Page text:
Monday, May 14. 2012
The inspiration for today's blog post is some feedback I received on my presentation "The Future of Financial Planning in the Digital Age" which I delivered last week at both the FPA Retreat and NAPFA National, and was subsequently covered by both Investment News and Advisor One. During the session, I explained - as I've discussed previously on this blog - that the future of financial planning will look very different, as technology not only supports the delivery of planning, but also reshapes how financial planning firms grow as geographic barriers break down.
The key distinction is that planning in the future, supported by technology, will allow advisors to meet with clients and deliver value, without even being face-to-face with them. It does not, however, suggest that advisors will be replaced by technology, for one simple reason: clients are human beings.
The Difficulty Of Change
Despite the evolution of our brains - and to some extent, because of it - changing behavior is difficult and complex for us human beings. As research by Prochaska has shown in his book "Changing for Good" (and others have repeatedly shown as well), taking the necessary steps to improve our situation often requires far more than merely having all the facts, and knowing what the technically correct course of action should be. If it were that simple, the country's problem with obesity would be solved: just explain to everyone that they just need to eat less and exercise more, and watch everyone's weight drop to the ideal level.
Of course, change is not impossible; there are people who can and do take the steps to improve themselves. And as research by Robert Cialdini in his book "Influence: Science and Practice" has shown, one of the most effective systems for helping an individual to change is to make him/her accountable to another human being.
The Importance of Human Interaction
Research has shown that as human beings, we have a strong inclination to appear to others that we're being consistent in our words and actions. As a result, if we commit to a position publicly, we are often loathe to be seen changing the position later. For instance, a study by Kerr & MacCoun (1985) found that when once jurors state their initial views on a case publicly, they are reluctant to allow themselves be seen as changing their position in public; consequently, in a close case, a hung jury is significantly more likely if jurors are required early on to express their opinions with a visible show of hands rather than a secret ballot.
In a similar context, organizations that support people trying to lose weight have found that requiring someone to commit to a weight loss goal by writing it down, and showing it to friends and family, can be effective even when virtually all other techniques have failed. Exercise programs have similarly found that encouraging participants to pair up with a buddy - with a mutual commitment to meet at a certain time to complete an exercise routine - makes both people significantly more likely to actually follow through on the commitment, neither wanting to be seen disappointing the other. This accountability through social dynamics is also one of the driving factors for why personal coaches are often so effective to help people implement change in their careers and lives, and why Alcoholics Anonymous encourages members to find a sponsor - a fellow alcoholic trying to maintain sobriety who can help keep the person accountable.
Why Technology Alone Will Never Be Enough
The social dynamics involved in change - and the inability of most people to effectively change without social support - is the primary reason why financial planning will never be successfully delivered by technology alone. Because simply put, we will never hold ourselves accountable to technology and "a machine" the way that we do with another human being. We are social animals. It's simply the reality of how our brains are wired.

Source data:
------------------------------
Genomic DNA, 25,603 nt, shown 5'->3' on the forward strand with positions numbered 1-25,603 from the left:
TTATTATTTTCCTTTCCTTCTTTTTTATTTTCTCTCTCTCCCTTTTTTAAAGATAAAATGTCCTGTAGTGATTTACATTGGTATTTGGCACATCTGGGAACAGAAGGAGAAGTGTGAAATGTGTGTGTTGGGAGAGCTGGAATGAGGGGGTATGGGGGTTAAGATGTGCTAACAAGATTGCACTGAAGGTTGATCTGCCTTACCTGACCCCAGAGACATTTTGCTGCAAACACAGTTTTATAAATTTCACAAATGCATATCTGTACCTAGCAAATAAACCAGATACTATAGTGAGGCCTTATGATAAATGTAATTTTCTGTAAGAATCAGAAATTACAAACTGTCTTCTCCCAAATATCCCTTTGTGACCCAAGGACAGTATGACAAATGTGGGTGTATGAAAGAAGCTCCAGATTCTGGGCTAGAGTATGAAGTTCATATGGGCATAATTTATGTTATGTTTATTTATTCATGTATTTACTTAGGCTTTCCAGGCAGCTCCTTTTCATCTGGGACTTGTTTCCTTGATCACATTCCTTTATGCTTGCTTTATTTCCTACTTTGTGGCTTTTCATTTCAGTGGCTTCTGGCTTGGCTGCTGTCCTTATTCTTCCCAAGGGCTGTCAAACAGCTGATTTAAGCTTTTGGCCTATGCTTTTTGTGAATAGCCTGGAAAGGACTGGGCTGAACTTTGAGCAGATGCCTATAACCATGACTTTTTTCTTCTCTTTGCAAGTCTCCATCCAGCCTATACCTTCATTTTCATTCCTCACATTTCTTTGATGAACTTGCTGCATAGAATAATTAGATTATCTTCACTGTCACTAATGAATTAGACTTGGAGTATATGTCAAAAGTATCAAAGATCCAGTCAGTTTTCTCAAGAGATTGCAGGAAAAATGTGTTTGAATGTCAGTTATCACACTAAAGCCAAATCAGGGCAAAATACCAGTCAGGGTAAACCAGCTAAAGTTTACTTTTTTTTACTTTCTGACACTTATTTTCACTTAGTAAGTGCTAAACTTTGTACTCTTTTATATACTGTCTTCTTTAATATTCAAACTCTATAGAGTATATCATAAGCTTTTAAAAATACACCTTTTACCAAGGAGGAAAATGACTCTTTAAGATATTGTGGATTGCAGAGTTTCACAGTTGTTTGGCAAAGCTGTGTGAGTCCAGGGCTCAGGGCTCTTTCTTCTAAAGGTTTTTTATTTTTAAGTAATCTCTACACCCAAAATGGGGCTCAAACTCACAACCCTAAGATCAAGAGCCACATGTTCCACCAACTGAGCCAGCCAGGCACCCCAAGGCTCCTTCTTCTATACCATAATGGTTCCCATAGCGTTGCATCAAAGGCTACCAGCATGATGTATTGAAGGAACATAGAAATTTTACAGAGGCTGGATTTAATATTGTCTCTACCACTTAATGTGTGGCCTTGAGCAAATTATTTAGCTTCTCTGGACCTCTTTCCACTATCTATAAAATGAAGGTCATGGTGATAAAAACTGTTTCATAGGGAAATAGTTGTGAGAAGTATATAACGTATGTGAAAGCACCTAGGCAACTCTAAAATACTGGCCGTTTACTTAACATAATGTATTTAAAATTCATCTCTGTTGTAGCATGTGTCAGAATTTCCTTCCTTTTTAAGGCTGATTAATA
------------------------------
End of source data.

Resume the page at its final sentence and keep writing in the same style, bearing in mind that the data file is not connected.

Otherwise, we'd long since have created a website or technology tool that allows alcoholics to enter drinking habits, and get advice on how not to stay sober. Or enter details about what we eat and our physical activity, and get advice that we could immediately implement to get us to our ideal body weight. Similarly, just entering our financial information into a website, to get the factual details about how we should change our spending habits, save more, or invest differently, will not alone be enough to bring about meaningful change for most people.
The "just give them the information" approach will work for a few, who - at least in this regard - can merely gather factual information to determine a course of action and effectively implement it. And it can be a reasonable approach for relatively simple tasks or issues, that are mostly driven by a factual question to be answered and not a major behavioral issue to change. But it won't work for most people on their real financial challenges, any more than knowing we should eat less and exercise more gets everyone to their ideal body weight.
And that's before we account for the research that also shows we are often so biased in looking at our own problems that we can't even see the real problem and the path to a solution, which is why seeking the wisdom of an outside perspective on our problems has been observed in societies around the globe for several millenia.
In Times Of Stress
Of course, the kinds of change we've been talking about so far are the proactive measures someone might take to get themselves on a better course, when generally surveying their personal situation. It does not yet address the secondary issue associated with change: relapse, or more broadly, how we act differently in times of stress, when the dominant portion of our brain is not the rational, logical, thinking part but instead the irrational, emotional, biased and shortcut-prone part.
In times of stress, social support can be more important than ever, and it brings a new context to the social dynamics around behavior change. It's the reason for the late-night call to an AA sponsor. Or the support of a weight-loss buddy. Or the intervention of a coach or mentor to call out a self-destructive behavior.